For example, the Israeli government wanted to mine the wall separating Israel from the Palestinian territories, but it was dissuaded from doing so at the highest level; so even though Israel had refused to ratify the Ottawa treaty, it decided not to use landmines (Hiznay 2008). The most startling example of non-use has been the US, which has not deployed landmines since the first Gulf War and is pressured not to use them because of joint NATO operations. Four million landmines have been cleared and destroyed, and the trade is dead (Hiznay 2008). The Ottawa treaty is a striking example of the development of a taboo that prevents the use of a particular weapon.
The role of particular individuals was vital to the moral reframing of all activities associated to cluster bombs to be considered evil. John Borrie advances the idea of an "informal network of individuals" or a group of "humanitarian disarmers" who were significant to the achievement of the prohibition treaty. Prominent in the category of influential individuals was Ambassador Steffen Kongstad, deputy secretary general for humanitarian affairs at the Ministry of Foreign Affairs in Norway. He had been involved in the Ottawa landmines process and therefore was instrumental via the legacy and wisdom he brought to the cluster ban process.
From the NGO standpoint, there was a genuine coalition of individuals, involving Thomas Nash, coordinator of the Cluster Munitions Coalition (CMC) that is a network of civil society organizations, including NGOs and faith-based and professional groups, that has been participating in the CCW and Oslo Process; Steve Goose, director of the Human Rights Watch Arms Division; and Grethe Østern of Norwegian People's Aid, co-chair of the CMC. This ‘triumvirate' worked hard to spread the word broadly, working both locally and globally.
They provided assistance to the campaign, set up parliamentarian groups and in particular targeted David Miliband, the then UK foreign secretary by getting inside the space where Miliband and his staff walked (including metro stations near work), and using the local media, the BBC and working with grassroots movements (like women's groups). The UK domestic scene contributed to all this as Gordon Brown was unpopular at home and wanted to seize the limelight through support of a good cause (Conway 2008).
A B-1B Lancer unleashes cluster munitions. The B-1B uses radar and inertial navigation equipment enabling aircrews to globally navigate, update mission profiles and target coordinates in-flight, and precision bomb without the need for ground-based navigation aids
Initially, Mexico (through Ambassador Pablo Macedo) and New Zealand (through Ambassador Don Mackay) were the first to join Norway in setting up the first off-the-UN conference. Following them were Austria, Ireland and Sweden, forming a core group. Other interested states included Belgium, the Holy See, Lebanon and Peru (Borrie 2009: 141).
At the end of the Oslo conference, the group consolidated around Austria, Ireland, Mexico, New Zealand, Norway, and Peru. The Holy See later joined as a fully fledged member. The resulting benefits were the use of the moral clout and extensive diplomatic networks in the developing world by this core group (Borrie 2009: 162). On the other side of the coin, the US, Brazil, China, India, Israel, Pakistan and Russia, all major cluster munitions users, rejected the Oslo Process throughout (Borrie 2009: 149). They were still accepting the activities and were acting as guarantors of the continued uses of cluster bombs.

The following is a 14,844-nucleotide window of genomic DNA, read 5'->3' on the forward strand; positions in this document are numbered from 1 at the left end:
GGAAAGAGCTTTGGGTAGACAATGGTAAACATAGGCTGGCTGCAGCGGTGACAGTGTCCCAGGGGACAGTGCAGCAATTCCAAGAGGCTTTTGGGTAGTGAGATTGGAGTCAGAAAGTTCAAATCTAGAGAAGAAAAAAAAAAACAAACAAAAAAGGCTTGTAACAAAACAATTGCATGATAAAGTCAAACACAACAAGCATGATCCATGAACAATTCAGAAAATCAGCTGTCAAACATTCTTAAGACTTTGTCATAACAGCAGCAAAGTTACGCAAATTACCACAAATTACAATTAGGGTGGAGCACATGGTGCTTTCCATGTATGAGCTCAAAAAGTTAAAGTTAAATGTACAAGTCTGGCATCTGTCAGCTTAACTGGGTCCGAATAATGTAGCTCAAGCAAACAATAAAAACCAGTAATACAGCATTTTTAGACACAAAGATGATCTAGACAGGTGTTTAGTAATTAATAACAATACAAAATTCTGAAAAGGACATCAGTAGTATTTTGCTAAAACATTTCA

An important step achieved during the moral reframing was during one of the preparatory conferences to the CCM, the Vienna conference. The Norwegian's People's Aid, an influential NGO, presented a report, entitled M-85: An Analysis of Reliability. It exposed the fact that, despite the incorporation of high-quality selfdestruction mechanisms, M-85 bomblets presented a higher-than-anticipated level of failure rate that did not prevent contamination (Borrie 2009: 189).
This report struck down the argument by some states that technical improvements had reduced failure rates, since the M-85 bomblets were lauded as among the best models. As the conference concluded, there was a sense of optimism for continuing discussions at the next major meeting in Wellington, New Zealand. The dramatic increase in participation and support for the Oslo Process was an acknowledgement of the growing stigmatization of cluster munitions and a sign that the process was irreversible, with the majority of the international community fully supporting a total ban.
The dwindling bond among likeminded states (the counter-core group of guarantors) attempting to weaken the treaty proved to be vital in the lead-up to Dublin where the CCM was cinched. Three factors led to this loosening of the raison d'être of this group. The first was the French military review of the utility of the cluster bombs it possessed in its arsenal. The review, carried out before Wellington, ascertained that the cluster bombs the French had were of limited utility. Substitute capabilities that would not engender the same humanitarian setbacks like the BONUS sensor-fused system (a type of cluster bombs) would be able to fill the gap (Borrie 2009: 251).
This led the French to start a back-channel bilateral consultation with Norway, which had the same interest in maintaining the sensorfusing munitions. Secondly, not all of these like-minded states had cluster munitions; for instance, Australia did not. In addition, among the ones who had such weapons, the capabilities and types of weapons varied considerably. Thirdly, interoperability, still an outstanding issue, was less of a concern for those countries that were not part of a military alliance, such as Finland, Sweden and Switzerland. Thus, the reasons for the solidarity of this group of states began to dissipate (Borrie 2009: 255-277).Continued on Next Page »